Addendum: there is a separate album featuring songs, mostly rap, from the film. That album also appears to contain two further cues by James Horner, labelled “Cry For Love Pt 1” and “Cry For Love Pt 2”. At the time of writing this review, I’ve not heard those two cues yet.

Is it any good?

James Horner’s “Southpaw” will be remembered for being the composer’s very last score, less so for the music itself. (Though “The 33” and “Living in the Age of Airplanes” have yet to be released, I believe they were written earlier.) It’s a dark horse in Horner’s rich oeuvre. It a rather mysterious entry that raises more questions than it answers, and it’s such a shame that Horner is no longer with us to explain his thought processes on this score. I am baffled that Antoine Fuqua sought out a composer as unique as Horner and then asked him to write this score. And I’m even more surprised that Horner went along with it! It is likely he really believed in the film and its director; or he may have simply fancied doing something totally different (though we all know that ‘totally different’ in Horner’s world isn’t usually quite as different as it is here). It begs the question whether this would’ve been another step into uncharted territory – but we’ll never known.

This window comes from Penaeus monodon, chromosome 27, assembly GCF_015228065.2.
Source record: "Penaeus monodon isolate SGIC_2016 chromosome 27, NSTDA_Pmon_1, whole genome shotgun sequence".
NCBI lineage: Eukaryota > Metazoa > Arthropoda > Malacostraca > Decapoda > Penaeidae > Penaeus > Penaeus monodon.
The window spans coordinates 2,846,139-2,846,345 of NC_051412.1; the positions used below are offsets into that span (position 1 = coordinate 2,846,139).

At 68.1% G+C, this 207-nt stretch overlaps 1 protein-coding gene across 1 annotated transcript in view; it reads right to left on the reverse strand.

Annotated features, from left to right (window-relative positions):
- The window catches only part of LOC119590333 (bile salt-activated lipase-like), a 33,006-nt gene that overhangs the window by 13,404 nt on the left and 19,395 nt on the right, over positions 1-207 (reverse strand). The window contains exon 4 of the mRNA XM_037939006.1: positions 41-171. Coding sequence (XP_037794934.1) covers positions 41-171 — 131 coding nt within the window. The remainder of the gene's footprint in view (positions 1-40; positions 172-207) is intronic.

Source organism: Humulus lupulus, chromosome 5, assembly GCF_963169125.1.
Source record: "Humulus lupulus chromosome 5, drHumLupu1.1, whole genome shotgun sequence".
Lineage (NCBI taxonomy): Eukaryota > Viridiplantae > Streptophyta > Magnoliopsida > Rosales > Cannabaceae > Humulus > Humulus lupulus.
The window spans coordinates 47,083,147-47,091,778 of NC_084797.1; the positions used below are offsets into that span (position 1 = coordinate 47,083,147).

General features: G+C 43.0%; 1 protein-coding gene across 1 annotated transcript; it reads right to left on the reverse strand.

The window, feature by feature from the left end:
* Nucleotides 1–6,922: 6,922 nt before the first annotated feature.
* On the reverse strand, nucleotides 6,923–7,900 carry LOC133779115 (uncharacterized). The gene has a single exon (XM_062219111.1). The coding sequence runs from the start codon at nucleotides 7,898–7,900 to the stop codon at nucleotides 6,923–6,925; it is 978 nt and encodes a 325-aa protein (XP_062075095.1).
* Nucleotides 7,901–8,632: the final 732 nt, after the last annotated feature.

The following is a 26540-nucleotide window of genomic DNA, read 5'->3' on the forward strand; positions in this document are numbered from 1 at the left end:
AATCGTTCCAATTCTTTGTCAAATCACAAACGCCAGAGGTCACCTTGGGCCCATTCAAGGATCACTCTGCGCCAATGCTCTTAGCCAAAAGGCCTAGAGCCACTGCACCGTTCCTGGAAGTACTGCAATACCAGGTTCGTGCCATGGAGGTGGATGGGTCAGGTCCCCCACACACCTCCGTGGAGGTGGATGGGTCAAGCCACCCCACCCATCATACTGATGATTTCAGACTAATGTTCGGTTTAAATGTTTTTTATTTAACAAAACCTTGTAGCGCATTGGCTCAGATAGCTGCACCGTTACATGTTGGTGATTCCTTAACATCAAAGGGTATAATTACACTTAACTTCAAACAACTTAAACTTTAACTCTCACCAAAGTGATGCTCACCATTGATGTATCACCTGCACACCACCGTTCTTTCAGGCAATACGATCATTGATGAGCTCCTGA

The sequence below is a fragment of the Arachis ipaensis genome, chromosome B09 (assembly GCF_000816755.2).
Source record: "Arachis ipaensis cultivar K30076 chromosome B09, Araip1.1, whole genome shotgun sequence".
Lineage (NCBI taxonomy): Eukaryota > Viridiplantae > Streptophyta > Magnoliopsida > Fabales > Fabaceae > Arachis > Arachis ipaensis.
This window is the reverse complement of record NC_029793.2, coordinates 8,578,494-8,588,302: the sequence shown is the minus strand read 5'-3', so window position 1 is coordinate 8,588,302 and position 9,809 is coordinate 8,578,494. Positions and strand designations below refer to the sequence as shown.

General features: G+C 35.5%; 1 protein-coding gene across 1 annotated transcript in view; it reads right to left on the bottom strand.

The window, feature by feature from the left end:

It’s fascinating just how cold and unsettling this score feels compared to the vast majority of the composer’s work – and I can imagine it working quite well against the more aggressive rap songs that feature in the film. Listening to this so soon after Horner’s untimely passing is quite a bizarre experience. It’s like I’m listening to the emptiness and the sadness I felt upon hearing the news of his death. It all makes for a fascinating score. Not necessarily a very good one or a pleasant one, but it certainly makes for an interesting one.

Rating [3/5]


01. The Preparations (2.36)
02. A More Normal Life (1.42)
03. A Fatal Tragedy (2.33)
04. The Funeral, Alone… (5.16)
05. Suicidal Rampage (8.28)
06. Empty Showers (3.39)
07. Dream Crusher (2.30)
08. A Cry for Help (4.16)
09. House Auction (2.39)
10. A Long Road Back (2.26)
11. Training (3.53)
12. How Much They Miss Her (2.15)
13. Hope vs Escobar (8.26)
14. A Quiet Moment… (1.25)


From July 24th.